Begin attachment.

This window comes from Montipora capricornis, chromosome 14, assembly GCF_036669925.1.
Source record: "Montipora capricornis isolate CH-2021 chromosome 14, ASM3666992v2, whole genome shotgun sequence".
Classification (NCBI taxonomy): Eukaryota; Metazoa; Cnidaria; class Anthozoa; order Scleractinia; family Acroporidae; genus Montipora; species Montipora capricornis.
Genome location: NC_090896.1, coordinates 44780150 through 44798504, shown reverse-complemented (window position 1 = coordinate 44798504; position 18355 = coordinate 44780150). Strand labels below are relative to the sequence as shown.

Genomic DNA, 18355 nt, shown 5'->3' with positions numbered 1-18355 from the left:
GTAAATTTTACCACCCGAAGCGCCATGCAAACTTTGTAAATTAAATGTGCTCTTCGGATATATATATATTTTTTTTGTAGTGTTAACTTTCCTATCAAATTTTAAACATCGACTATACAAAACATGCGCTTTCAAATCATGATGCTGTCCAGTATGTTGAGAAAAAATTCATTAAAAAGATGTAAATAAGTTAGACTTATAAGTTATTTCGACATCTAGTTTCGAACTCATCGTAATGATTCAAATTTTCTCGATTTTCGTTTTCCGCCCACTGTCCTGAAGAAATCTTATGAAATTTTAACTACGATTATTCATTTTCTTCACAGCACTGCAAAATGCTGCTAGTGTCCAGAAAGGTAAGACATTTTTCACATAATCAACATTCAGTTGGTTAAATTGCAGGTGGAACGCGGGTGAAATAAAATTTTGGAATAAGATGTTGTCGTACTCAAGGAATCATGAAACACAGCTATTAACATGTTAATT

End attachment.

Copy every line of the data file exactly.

This window comes from Montipora capricornis, chromosome 14, assembly GCF_036669925.1.
Source record: "Montipora capricornis isolate CH-2021 chromosome 14, ASM3666992v2, whole genome shotgun sequence".
Classification (NCBI taxonomy): Eukaryota; Metazoa; Cnidaria; class Anthozoa; order Scleractinia; family Acroporidae; genus Montipora; species Montipora capricornis.
Genome location: NC_090896.1, coordinates 44780150 through 44798504, shown reverse-complemented (window position 1 = coordinate 44798504; position 18355 = coordinate 44780150). Strand labels below are relative to the sequence as shown.

Genomic DNA, 18355 nt, shown 5'->3' with positions numbered 1-18355 from the left:
GTAAATTTTACCACCCGAAGCGCCATGCAAACTTTGTAAATTAAATGTGCTCTTCGGATATATATATATTTTTTTTGTAGTGTTAACTTTCCTATCAAATTTTAAACATCGACTATACAAAACATGCGCTTTCAAATCATGATGCTGTCCAGTATGTTGAGAAAAAATTCATTAAAAAGATGTAAATAAGTTAGACTTATAAGTTATTTCGACATCTAGTTTCGAACTCATCGTAATGATTCAAATTTTCTCGATTTTCGTTTTCCGCCCACTGTCCTGAAGAAATCTTATGAAATTTTAACTACGATTATTCATTTTCTTCACAGCACTGCAAAATGCTGCTAGTGTCCAGAAAGGTAAGACATTTTTCACATAATCAACATTCAGTTGGTTAAATTGCAGGTGGAACGCGGGTGAAATAAAATTTTGGAATAAGATGTTGTCGTACTCAAGGAATCATGAAACACAGCTATTAACATGTTAATT